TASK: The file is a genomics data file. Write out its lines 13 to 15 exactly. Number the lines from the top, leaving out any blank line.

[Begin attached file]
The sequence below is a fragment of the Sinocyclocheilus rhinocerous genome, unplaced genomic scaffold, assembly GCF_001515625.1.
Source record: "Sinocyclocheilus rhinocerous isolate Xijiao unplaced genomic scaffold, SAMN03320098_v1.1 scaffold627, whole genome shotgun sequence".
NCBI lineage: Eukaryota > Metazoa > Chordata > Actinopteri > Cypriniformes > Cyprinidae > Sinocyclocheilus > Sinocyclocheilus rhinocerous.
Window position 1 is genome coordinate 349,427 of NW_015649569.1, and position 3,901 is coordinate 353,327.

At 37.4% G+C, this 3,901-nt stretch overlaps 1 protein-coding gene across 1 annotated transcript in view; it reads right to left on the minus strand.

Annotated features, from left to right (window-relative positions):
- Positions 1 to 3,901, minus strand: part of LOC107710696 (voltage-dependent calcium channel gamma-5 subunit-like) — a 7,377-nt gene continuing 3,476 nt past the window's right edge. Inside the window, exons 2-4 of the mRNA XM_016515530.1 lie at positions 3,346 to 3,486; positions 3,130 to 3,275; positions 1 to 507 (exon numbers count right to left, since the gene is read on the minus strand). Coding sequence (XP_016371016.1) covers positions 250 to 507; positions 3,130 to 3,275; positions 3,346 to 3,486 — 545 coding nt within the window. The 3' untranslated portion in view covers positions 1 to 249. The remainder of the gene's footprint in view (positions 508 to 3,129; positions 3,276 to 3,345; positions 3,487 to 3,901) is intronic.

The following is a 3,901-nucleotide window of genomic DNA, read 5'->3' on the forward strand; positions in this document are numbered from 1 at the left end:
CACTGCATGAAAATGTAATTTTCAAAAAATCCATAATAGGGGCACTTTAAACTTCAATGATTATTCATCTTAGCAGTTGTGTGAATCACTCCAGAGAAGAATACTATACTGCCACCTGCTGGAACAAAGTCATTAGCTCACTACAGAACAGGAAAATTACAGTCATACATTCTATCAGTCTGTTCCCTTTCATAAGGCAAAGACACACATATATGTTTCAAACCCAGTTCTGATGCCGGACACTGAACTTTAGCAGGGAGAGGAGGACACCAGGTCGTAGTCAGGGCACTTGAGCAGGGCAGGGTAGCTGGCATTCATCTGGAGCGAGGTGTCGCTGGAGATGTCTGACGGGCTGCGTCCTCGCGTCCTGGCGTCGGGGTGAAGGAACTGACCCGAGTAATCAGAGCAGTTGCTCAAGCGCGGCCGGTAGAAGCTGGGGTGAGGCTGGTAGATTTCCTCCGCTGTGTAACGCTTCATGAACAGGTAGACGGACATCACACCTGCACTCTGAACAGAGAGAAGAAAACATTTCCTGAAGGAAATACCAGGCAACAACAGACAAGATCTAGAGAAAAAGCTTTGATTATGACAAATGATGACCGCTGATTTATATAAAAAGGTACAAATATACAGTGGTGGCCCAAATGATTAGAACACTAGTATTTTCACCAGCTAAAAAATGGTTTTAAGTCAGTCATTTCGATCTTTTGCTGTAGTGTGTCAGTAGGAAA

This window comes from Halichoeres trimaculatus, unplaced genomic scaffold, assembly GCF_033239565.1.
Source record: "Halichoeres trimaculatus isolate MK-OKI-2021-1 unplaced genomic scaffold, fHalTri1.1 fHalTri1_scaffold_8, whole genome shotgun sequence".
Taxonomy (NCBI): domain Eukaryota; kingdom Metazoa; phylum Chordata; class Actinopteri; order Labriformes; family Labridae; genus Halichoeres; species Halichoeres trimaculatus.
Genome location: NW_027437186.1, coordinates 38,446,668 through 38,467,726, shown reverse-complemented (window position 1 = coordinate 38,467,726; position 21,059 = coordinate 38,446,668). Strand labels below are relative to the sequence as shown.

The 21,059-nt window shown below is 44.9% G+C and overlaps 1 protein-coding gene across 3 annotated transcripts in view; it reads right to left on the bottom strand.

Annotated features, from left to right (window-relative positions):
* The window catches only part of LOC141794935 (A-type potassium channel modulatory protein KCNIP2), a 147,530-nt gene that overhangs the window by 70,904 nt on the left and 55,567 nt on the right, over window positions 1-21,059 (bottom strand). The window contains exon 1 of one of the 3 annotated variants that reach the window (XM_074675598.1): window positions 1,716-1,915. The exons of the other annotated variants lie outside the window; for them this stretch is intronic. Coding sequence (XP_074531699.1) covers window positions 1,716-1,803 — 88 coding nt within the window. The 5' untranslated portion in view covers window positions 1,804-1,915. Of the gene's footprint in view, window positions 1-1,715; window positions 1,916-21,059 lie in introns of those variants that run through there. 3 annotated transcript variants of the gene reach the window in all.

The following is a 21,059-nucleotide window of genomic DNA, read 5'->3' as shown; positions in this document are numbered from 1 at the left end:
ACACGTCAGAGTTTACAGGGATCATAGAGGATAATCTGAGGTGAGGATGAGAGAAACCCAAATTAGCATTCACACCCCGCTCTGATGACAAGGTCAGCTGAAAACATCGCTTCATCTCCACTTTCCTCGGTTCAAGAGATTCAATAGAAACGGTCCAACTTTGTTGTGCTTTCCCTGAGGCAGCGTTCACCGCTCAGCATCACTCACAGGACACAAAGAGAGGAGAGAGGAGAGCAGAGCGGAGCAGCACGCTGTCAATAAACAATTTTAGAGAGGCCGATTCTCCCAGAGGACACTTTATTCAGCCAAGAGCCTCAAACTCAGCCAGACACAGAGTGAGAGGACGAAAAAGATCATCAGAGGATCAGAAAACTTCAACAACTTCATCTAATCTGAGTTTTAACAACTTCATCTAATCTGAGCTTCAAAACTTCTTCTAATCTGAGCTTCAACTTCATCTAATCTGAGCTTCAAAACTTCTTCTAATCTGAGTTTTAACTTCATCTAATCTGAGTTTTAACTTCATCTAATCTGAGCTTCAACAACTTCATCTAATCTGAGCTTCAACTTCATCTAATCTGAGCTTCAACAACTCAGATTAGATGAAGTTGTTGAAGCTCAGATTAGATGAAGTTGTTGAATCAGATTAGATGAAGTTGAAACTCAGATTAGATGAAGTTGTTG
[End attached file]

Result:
Genome location: NW_027437186.1, coordinates 38,446,668 through 38,467,726, shown reverse-complemented (window position 1 = coordinate 38,467,726; position 21,059 = coordinate 38,446,668). Strand labels below are relative to the sequence as shown.

The 21,059-nt window shown below is 44.9% G+C and overlaps 1 protein-coding gene across 3 annotated transcripts in view; it reads right to left on the bottom strand.

Annotated features, from left to right (window-relative positions):